UNITED STATES COURT OF APPEALS FOR THE SECOND CIRCUIT
July 18, 2012
UNITED STATES, APPELLEE,
MARIO S. LEVIS, DEFENDANT-APPELLANT.
Appeal from a judgment of the United States District Court for the Southern District of New York (Griesa, J.).
United States v. Lewis
BY SUMMARY ORDER DO NOT HAVE PRECEDENTIAL EFFECT. CITATION TO A SUMMARY ORDER FILED AFTER JANUARY 1, 2007, IS PERMITTED AND IS GOVERNED BY FEDERAL RULE OF APPELLATE ROCEDURE 32.1 AND THIS COURT'S LOCAL RULE 32.1.1. WHEN CITING A SUMMARY ORDER IN A FILED WITH THIS COURT, A PARTY MUST CITE EITHER THE FEDERAL APPENDIX OR AN DATABASE (WITH THE NOTATION "SUMMARY ORDER"). A PARTY CITING A SUMMARY ORDER MUST A COPY OF IT ON ANY PARTY NOT REPRESENTED BY COUNSEL.
At a stated term of the United States Court of Appeals for the Second Circuit, held at the Daniel Patrick Moynihan United States Courthouse, 500 Pearl Street, in the City of New York, on the 18th day of July, two thousand twelve.
PRESENT: DENNIS JACOBS, Chief Judge, DENNY CHIN, CHRISTOPHER F. DRONEY Circuit Judges.
UPON DUE CONSIDERATION, IT IS HEREBY ORDERED, ADJUDGED, AND DECREED that the judgment of the district court is AFFIRMED in part, VACATED in part, AND REMANDED.
Defendant-Appellant Mario S. Levis appeals his conviction and sentence for one count of securities fraud, 15 U.S.C. § 78j(b), and two counts of wire fraud, 18 U.S.C. § 1343. He raises six issues on appeal. We assume the parties' familiarity with the underlying facts, the procedural history of the case, and the issues on appeal.
 Levis was the Senior Executive Vice President and Treasurer of Doral Financial Corporation ("Doral") at the time he assured investors that certain risks were capped. Although not all contracts had embedded caps, he sought to defend against these charges on the ground that transactions involving hedging afforded the same assurance, or (at least) he reasonably thought so. On appeal he argues that the district court erroneously barred him from presenting his hedging defense.
"A district court abuses its discretion when . . . its evidentiary rulings are arbitrary, irrational, or simply erroneous as a matter of law." United States v. Cadet, 664 F.3d 27, 32 (2d Cir. 2011).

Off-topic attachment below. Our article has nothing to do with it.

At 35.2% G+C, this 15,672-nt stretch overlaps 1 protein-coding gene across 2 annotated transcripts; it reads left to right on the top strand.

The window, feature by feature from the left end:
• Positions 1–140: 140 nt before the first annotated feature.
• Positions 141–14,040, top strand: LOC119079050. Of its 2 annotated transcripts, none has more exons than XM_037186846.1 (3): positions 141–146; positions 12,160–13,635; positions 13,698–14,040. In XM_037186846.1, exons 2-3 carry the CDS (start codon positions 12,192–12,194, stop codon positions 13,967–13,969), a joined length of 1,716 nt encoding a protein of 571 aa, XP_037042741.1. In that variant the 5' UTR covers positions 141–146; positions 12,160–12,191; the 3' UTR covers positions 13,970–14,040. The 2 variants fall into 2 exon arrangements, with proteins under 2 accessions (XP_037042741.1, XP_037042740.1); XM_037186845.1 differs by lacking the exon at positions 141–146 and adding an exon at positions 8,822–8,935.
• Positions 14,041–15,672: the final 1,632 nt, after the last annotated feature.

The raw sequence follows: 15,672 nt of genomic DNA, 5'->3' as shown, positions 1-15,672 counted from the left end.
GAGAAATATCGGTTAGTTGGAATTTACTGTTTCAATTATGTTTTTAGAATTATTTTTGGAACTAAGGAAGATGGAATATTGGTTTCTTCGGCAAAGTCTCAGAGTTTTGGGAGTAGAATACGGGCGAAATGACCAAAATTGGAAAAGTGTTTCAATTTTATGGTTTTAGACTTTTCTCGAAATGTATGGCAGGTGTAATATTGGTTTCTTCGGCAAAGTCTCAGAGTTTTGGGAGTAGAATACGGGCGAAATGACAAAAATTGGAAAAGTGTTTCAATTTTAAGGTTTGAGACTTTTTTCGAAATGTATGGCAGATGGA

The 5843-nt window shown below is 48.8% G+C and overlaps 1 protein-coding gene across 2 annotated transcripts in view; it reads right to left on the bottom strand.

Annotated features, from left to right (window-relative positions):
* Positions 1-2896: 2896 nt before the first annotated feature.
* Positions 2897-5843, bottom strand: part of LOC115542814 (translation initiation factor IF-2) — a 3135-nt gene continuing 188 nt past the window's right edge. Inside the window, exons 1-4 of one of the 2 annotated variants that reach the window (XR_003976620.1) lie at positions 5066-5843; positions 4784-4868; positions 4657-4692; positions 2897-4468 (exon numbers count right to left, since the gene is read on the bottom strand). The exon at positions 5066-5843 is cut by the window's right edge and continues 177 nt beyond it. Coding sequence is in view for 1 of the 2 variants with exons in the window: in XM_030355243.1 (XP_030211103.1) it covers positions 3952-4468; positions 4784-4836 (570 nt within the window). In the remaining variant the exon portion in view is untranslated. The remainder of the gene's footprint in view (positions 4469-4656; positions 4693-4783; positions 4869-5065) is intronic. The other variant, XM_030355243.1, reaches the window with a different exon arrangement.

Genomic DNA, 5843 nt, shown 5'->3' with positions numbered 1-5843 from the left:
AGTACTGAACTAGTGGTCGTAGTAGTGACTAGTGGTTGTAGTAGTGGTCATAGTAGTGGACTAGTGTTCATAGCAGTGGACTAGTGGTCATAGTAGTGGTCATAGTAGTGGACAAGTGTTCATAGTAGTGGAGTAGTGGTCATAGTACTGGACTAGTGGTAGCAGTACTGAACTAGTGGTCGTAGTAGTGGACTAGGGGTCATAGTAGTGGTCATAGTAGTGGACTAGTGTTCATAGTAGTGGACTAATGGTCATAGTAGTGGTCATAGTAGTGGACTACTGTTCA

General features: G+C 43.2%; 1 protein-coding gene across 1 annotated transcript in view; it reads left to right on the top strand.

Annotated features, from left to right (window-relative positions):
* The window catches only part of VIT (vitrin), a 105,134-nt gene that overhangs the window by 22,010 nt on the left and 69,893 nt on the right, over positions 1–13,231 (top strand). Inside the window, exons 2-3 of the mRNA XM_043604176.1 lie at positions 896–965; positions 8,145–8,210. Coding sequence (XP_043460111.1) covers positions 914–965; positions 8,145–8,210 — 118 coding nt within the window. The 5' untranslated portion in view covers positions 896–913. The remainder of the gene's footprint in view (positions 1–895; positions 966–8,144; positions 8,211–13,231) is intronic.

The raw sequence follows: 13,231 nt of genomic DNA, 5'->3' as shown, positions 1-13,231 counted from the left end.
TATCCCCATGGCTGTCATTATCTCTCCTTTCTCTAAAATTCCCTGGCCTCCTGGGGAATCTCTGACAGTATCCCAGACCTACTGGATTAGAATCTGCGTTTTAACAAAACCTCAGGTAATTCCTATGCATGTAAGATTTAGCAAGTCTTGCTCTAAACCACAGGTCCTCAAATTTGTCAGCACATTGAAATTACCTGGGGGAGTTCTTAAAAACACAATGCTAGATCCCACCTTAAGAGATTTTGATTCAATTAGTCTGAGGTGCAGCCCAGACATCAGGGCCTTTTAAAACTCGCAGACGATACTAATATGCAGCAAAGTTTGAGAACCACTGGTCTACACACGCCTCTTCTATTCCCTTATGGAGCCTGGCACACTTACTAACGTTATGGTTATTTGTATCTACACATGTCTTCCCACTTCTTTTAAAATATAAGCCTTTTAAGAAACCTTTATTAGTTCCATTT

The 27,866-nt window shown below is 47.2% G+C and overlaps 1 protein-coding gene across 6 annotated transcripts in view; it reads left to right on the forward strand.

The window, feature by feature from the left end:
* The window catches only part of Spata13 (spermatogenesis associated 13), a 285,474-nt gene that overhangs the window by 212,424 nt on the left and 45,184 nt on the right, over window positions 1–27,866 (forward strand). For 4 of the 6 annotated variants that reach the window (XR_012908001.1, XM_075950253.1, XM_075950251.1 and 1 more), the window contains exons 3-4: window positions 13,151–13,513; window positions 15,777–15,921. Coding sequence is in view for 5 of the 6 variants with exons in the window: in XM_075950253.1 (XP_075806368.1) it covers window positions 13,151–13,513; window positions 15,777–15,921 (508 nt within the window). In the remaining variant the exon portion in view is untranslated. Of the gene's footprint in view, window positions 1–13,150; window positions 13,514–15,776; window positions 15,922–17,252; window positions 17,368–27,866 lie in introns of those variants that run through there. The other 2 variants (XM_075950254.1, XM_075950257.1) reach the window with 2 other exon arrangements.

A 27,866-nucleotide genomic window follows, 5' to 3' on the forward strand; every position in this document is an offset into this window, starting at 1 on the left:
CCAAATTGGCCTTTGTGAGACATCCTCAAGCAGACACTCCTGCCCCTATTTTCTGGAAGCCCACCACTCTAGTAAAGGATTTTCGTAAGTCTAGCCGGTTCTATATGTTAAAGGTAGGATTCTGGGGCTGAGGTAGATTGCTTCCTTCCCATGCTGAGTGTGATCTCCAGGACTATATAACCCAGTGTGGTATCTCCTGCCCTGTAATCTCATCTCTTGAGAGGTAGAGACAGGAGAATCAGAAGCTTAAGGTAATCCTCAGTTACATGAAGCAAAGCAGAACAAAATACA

The district court erred in barring Levis from presenting a hedging defense as to Count Three: the wire fraud count predicated on Levis's misstatements regarding contractual caps on the pass-through rates of the mortgage pools. Doral's hedges took various forms, such as derivative financial instruments, futures and options, forward sale commitments, interest rate swaps, interest rate collars, and options to repurchase the mortgage pools. These measures were not contractual caps, which would have guaranteed a minimum pass-through rate for Doral, and therefore would have been the safest measure. But these hedges might have functioned as effective caps that minimized the overall financial risk to Doral in the event that a rise in interest rates impaired Doral's income from the mortgage sales.
One element of wire fraud is "a scheme to defraud." United States v. Pierce, 224 F.3d 158, 165 (2d Cir. 2000); accord 18 U.S.C. § 1343. "To establish [that] . . . element, the government must prove (i) the existence of a scheme to defraud, (ii) the requisite scienter (or fraudulent intent) on the part of the defendant, and (iii) the materiality of the misrepresentations." Pierce, 224 F.3d at 165 (internal citations omitted). Evidence that the hedges functioned as a cap could have raised doubts as to materiality. The district court therefore erred in excluding Levis from presenting such evidence, including lay and expert testimony involving the existence of hedges and their effectiveness. Accordingly, Levis's conviction as to the third count must be vacated and the matter remanded for re-trial.
However, the district court did not abuse its discretion in barring testimony and evidence involving hedges with regard to Count Five (wire fraud) and Count One (securities fraud), which are based on Levis's misrepresentation that Doral had been the subject of two independent evaluations. As to each of those counts, the Government presented substantial evidence that neither of the two valuations was independent. Although the Government's evidence that hedging was ineffective may have been used to corroborate the impact of Levis's misrepresentations, the existence and effectiveness of hedging is irrelevant to whether there were, in fact, two independent evaluations. Because hedging was legally irrelevant to whether Levis committed securities and wire fraud on that basis, the district court did not err in excluding Levis's hedging defense as to those counts.*fn1